Approximately 97% of dieters regain everything they lost and some within 3 years. This starts the yo-yo dieting. Yo-yo dieting has been linked to heart disease, insulin resistance, higher blood pressure, inflammation and long-term weight gain. Research has shown that Americans eat for lots of reasons, but usually not because of hunger. They eat because of family, friends, colors, smells and a myriad of other “food cues.”
Amid the many weight loss books four things remain common to all: 1) eat carbs in the form of fiber or whole grains, 2) avoid trans and saturated fats, 3) eat lean protein, and 4) eat lots of fruits and vegetables. Stress can make it difficult to lose weight. Stress triggers cravings for carb-rich foods. Stress hormone, cortisol, can also increase fat storage.
Cortisol is an important hormone produced by the adrenal glands, which is activated by stress of any kind. It is an anti-inflammatory hormone and releases sugar from the liver and muscles into the blood as an instant fuel source for stressful events. It can help burn fat but becomes a fat-storing hormone when it turns body-muscle proteins into sugar fuel. This forces insulin to deal with the excess sugar producing weight gain in the abdomen.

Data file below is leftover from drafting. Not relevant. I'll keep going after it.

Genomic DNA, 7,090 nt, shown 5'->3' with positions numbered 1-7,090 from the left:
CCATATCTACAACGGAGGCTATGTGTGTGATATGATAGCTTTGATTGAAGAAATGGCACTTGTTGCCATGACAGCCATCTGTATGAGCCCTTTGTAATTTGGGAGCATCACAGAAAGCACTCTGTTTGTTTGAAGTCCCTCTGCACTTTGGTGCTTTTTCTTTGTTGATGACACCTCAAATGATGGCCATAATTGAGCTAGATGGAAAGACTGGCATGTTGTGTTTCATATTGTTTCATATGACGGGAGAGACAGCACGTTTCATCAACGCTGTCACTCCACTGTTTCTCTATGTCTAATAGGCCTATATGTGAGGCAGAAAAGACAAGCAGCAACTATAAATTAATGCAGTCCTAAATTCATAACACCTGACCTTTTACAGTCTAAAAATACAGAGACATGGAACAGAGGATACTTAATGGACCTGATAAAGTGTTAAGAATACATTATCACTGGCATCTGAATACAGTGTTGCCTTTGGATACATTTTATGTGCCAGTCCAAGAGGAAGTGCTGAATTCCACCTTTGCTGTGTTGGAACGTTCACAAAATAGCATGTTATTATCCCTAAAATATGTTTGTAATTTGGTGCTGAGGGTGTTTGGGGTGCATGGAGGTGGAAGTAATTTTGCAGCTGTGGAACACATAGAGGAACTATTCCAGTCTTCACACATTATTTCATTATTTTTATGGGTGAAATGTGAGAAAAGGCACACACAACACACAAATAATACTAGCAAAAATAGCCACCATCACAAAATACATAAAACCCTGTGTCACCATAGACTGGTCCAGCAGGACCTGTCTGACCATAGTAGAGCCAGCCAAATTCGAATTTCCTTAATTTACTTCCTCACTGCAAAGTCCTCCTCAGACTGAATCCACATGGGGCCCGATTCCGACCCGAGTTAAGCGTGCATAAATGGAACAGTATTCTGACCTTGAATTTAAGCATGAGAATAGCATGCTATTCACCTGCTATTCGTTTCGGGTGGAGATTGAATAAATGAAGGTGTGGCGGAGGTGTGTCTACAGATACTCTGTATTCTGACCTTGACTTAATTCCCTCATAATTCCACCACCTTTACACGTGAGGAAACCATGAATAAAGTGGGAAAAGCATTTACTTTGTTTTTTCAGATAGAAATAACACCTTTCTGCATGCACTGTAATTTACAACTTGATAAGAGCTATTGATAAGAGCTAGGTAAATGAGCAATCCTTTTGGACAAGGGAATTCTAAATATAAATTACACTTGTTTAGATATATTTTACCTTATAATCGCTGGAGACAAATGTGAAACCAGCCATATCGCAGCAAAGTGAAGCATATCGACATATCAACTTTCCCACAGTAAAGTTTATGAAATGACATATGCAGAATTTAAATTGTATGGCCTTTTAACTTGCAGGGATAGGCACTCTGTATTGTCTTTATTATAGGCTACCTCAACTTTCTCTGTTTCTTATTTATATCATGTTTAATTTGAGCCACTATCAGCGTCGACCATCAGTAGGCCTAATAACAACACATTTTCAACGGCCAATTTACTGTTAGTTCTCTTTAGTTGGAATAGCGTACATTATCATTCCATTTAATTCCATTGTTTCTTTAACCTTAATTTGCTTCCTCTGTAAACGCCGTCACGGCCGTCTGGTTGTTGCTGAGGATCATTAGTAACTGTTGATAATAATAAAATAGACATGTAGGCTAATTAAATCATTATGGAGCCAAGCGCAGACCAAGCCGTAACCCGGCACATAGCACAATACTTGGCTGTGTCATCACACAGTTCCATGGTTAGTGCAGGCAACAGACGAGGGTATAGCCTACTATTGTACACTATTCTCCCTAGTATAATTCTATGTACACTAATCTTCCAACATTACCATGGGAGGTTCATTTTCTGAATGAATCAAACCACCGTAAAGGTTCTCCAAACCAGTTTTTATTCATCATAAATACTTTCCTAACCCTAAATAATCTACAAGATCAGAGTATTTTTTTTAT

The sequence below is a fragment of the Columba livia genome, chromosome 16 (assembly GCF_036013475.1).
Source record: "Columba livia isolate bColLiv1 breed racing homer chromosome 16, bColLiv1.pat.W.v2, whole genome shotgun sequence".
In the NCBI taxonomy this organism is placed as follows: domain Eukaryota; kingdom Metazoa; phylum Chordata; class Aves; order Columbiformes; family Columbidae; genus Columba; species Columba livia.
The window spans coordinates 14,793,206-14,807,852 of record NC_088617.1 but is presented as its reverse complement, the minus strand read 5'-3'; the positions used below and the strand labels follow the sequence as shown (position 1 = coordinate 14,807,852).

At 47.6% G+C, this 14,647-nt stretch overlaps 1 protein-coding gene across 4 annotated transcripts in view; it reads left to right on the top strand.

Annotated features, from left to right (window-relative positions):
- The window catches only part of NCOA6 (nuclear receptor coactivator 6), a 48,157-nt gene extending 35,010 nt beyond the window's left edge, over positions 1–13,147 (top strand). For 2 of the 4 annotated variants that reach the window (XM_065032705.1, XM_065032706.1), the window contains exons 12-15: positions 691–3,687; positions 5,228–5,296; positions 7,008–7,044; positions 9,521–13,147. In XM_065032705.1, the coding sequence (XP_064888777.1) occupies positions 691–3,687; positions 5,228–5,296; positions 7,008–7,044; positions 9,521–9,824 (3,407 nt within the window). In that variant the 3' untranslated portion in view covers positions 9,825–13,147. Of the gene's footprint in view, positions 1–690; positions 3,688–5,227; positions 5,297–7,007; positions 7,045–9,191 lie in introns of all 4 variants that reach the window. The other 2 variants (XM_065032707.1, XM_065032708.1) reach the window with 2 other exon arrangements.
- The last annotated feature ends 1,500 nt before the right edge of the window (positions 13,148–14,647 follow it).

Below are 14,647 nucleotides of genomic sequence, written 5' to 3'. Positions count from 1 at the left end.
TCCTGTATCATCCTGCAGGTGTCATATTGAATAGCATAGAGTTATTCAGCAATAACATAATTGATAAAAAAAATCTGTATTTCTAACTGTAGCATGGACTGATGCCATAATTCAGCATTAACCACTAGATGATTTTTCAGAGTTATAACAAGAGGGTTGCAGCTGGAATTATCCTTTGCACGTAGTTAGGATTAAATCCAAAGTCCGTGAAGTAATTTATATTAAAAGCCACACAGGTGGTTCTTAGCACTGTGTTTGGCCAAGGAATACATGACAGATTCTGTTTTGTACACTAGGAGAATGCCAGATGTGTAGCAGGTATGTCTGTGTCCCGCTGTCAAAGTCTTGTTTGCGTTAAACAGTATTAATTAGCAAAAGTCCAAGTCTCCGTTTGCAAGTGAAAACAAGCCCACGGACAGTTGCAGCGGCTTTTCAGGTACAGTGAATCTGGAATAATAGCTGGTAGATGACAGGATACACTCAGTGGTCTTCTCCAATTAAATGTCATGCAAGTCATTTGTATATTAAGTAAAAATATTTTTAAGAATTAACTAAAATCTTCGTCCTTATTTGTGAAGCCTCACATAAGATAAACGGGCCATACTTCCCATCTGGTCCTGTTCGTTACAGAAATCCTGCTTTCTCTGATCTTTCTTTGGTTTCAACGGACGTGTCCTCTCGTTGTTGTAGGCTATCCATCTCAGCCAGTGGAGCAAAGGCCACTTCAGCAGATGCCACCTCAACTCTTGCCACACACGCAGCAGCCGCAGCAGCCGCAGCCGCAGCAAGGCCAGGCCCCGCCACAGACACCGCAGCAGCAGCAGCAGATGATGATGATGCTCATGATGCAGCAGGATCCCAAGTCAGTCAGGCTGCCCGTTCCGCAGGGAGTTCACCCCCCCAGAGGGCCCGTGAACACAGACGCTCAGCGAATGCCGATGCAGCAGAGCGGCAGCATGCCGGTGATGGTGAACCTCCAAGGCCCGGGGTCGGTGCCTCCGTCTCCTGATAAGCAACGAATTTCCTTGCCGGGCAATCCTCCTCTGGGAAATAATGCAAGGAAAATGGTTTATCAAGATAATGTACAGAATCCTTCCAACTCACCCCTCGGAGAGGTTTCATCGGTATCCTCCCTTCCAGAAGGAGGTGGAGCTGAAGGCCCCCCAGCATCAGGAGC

Cortisol can be very destructive on the body’s proteins, especially the bones, leading to thinning of the bones. With chronic stress, cortisol steals these proteins to use as fuel. That is why some people have trouble losing weight on high protein diets. If the adrenals are releasing too much sugar from the tissues and turning the muscles into sugar, these fat-burning hormones get blocked.
Artificial sweeteners aggravate this hormone. Sugar alcohols such as Splenda, xylitol and mannitol worsen the adrenals and inhibit weight loss by causing water retention. People who have weak adrenals do not deal well with stress. Excessive worry and anxiety are common today. In addition to physical exercise, relaxation techniques can help reduce stress and control weight.